Splendid Seattle Sights and Sips


After graduating from UCLA, JIll traveled the world looking for unique destinations. She’s been writing about her travels for almost 30 years in various publications.

She writes a weekly restaurant review for the Beverly Press and Park LaBrea News. It’s inserted into the Los Angeles Times every Thursday and delivered to subscribers from Hancock Park to Beverly Hills, Hollywood Hills to the Wilshire Corridor.

Splendid Seattle Sights and Sips


Summer is the best seasons to visit Seattle, Washington. On a clear and sunny day, it’s easy to walk through the Emerald City to appreciate the outdoor venues, sidewalk cafes and enrichment activities. The annual precipitation averages 39.25 inches a year. November is the wettest month, and July is the driest with less than one inch. The best months to visit are April through August.

While staying two nights at the Embassy Suites Seattle in the Pioneer Square district, the area is a vibrant historic neighborhood next to Lumen Stadium, home to the Seattle Seahawks and Seattle Sounders. It’s also near the Union Station for easy access around the city.

The hotel offers a complimentary hot and cold breakfast in the morning and a cocktail hour with wine, beer and well drinks with snacks in the evening. There is an indoor pool and fitness center, plus 13 Coins Restaurant on the lobby level. With high back booths and captain chairs at the exhibition kitchen counter, the name “13 Coins” is of Peruvian origin. The story is that a poor young man loved and wished to marry a wealthy girl. Her father asked what he had to offer for his daughter’s hand in marriage. The young man reached into his pocket and discovered only 13 coins, but assured the father he could pledge undying love, care and concern. The father was so touched, he gave his daughter’s hand to the young man.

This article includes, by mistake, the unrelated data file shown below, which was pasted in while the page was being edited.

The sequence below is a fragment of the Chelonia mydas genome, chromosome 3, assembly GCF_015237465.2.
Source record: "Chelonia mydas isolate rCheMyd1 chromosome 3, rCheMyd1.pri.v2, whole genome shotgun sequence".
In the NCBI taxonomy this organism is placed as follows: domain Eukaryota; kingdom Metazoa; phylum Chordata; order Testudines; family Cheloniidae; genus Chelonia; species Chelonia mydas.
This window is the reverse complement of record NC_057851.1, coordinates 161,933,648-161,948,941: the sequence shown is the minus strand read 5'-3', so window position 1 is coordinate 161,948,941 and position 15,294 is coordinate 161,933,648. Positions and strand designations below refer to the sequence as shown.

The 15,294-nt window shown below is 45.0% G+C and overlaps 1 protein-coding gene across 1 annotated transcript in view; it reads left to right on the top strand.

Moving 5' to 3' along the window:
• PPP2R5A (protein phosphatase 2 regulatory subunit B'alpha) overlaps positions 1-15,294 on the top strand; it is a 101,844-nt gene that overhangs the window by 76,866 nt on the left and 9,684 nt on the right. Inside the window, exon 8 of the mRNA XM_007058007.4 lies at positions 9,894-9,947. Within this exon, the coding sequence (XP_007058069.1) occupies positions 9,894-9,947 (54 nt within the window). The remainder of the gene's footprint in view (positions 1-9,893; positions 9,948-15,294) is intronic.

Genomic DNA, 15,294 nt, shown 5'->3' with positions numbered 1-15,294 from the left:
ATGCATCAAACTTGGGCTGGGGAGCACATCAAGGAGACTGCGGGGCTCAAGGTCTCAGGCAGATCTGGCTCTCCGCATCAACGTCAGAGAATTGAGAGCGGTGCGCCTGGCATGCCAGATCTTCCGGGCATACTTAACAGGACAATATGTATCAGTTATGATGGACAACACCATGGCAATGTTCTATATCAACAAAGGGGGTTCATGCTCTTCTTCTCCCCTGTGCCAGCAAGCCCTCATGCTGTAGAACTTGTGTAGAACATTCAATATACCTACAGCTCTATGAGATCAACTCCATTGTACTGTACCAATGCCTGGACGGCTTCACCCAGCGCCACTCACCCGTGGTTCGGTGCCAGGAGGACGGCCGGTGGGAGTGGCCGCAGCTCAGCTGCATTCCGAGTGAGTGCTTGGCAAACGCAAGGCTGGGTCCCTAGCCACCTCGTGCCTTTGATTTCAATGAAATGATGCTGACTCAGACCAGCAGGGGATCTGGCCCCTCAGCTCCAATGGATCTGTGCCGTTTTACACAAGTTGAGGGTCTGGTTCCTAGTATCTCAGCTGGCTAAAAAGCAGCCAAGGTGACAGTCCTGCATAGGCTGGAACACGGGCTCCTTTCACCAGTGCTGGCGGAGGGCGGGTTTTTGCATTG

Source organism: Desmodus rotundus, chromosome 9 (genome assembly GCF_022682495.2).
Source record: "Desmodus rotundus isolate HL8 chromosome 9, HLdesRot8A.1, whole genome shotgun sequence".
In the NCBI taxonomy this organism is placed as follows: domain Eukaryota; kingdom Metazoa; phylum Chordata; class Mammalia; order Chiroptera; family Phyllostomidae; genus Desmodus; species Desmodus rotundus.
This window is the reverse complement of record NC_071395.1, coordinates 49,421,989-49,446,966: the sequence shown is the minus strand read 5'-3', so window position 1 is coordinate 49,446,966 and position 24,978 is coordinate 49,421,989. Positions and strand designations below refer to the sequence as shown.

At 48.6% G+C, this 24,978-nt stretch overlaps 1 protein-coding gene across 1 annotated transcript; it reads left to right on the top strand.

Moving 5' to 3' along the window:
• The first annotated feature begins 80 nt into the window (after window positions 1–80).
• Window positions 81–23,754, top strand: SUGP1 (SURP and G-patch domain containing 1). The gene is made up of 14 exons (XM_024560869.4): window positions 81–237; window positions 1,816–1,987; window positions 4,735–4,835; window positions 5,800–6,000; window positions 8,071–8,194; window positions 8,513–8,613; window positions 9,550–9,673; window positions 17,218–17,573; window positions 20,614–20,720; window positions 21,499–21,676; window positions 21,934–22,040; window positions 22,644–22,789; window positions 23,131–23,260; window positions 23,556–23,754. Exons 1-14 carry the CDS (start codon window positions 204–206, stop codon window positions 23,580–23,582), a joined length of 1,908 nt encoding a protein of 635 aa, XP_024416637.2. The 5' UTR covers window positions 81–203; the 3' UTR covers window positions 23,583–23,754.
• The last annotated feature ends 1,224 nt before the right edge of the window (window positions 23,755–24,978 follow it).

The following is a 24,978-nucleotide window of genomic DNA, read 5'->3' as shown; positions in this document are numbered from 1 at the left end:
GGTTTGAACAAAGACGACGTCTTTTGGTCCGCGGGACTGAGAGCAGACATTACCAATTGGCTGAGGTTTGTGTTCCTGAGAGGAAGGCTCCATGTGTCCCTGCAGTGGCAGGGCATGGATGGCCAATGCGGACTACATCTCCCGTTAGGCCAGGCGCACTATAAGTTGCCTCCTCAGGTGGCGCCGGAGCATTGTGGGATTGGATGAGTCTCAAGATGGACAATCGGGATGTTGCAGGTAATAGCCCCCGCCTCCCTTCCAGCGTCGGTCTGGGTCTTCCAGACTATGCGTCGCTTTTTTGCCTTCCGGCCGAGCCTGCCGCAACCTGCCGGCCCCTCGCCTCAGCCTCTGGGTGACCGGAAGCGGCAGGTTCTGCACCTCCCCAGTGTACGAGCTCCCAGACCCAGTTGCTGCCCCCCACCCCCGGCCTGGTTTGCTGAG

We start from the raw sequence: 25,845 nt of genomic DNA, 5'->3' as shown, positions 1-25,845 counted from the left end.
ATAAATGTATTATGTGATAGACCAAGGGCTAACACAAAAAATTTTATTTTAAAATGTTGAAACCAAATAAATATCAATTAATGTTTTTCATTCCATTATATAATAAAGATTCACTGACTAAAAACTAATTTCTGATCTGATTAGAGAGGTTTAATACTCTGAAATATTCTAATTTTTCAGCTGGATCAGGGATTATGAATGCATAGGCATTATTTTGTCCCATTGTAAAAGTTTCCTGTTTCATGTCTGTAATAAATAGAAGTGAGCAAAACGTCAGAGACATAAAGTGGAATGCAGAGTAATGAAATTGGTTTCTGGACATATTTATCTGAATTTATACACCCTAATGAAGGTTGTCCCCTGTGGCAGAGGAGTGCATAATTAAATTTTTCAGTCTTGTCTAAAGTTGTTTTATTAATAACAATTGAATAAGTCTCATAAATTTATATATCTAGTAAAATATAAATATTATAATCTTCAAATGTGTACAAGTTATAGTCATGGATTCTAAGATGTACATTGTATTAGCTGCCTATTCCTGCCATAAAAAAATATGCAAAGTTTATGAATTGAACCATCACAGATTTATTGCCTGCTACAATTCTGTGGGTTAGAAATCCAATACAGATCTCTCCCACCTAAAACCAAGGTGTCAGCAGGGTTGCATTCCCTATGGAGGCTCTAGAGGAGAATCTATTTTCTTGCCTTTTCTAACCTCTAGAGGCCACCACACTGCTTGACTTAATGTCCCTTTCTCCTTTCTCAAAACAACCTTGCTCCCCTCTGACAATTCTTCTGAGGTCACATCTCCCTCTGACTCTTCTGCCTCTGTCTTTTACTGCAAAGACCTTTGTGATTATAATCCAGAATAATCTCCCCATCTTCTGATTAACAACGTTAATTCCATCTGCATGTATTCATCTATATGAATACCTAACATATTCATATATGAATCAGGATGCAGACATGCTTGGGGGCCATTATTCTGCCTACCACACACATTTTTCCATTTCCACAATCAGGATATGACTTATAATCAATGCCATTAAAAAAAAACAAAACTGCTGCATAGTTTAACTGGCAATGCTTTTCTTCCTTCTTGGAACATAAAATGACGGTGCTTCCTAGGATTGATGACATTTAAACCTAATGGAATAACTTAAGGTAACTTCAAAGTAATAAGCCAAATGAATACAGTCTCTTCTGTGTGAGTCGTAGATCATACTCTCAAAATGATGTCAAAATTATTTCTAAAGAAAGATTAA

Open in 1967, “13 Coins” symbolizes unyielding love, care and concern. It’s where a lot of first dates, proposals, family get togethers and celebrations take place. The menu offers an array specialty low proof cocktails under the Sessional Sippers. Specialty cocktails have names that include “Breakfast at Tiffany’s” and “House Above the Clouds.”. Since the early 1960s, Pioneer Square has been the center of Seattle’s art scene. The one square mile provides a haven for Seattle’s artist community, housing esteemed galleries, innovative exhibition spaces, and working artist studios. Outdoor art is everywhere you look. Be sure to visit the elaborate Iron Pergola that was erected in 1909, as a covered waiting stop for the Yesler and James Street Cable Car Company. This elaborate Victorian-style pergola with ornamental iron columns was designed by Seattle architect Julian Everett. Nearby the towering Tlingit Indian Totem Pole was made in Alaska, and stands as symbol of the complicated relationship between American Indians and European Americans.

One of the best ways to see many of Seattle’s popular attractions is by purchasing a Seattle CityPASS. It gives you access to five tourist venues in the city for a discounted price. Once you obtain your CityPASS, head over to Seattle Center to explore the iconic Space Needle. Guests ride an elevator up to the top of the tower’s futuristic flying saucer design. Walk outside to take in the full 360-degrees views of downtown Seattle, Mount Rainier in the distance, Puget Sound, and snow capped Cascades and Olympic mountain ranges. Built for the 1962 World’s Fair, the Space Needle stands at 605’ tall and is one of the most photographed structures in the world.

Also at Seattle Center, use your Seattle CityPASS at the nearby Chihuly Glass and Gardens to learn about artist Dale Chihuly and his beautiful free blown, fine art glass sculptures. Visitors can take a self-guided tour through various galleries, and step outside to enjoy the natural and glass gardens. A small theatre inside shows various films about Chihuly’s use of colors and inventiveness of grand scale pieces of glass art displayed in iconic cities around the world. Be sure to see the visually stunning Float Boats for its unique shapes and colors, and the sea life room to admire the most beautiful underwater glass garden. His striking Mille Fiori “thousand flowers” glass piece was inspired from the variety of flowers in his mother’s garden.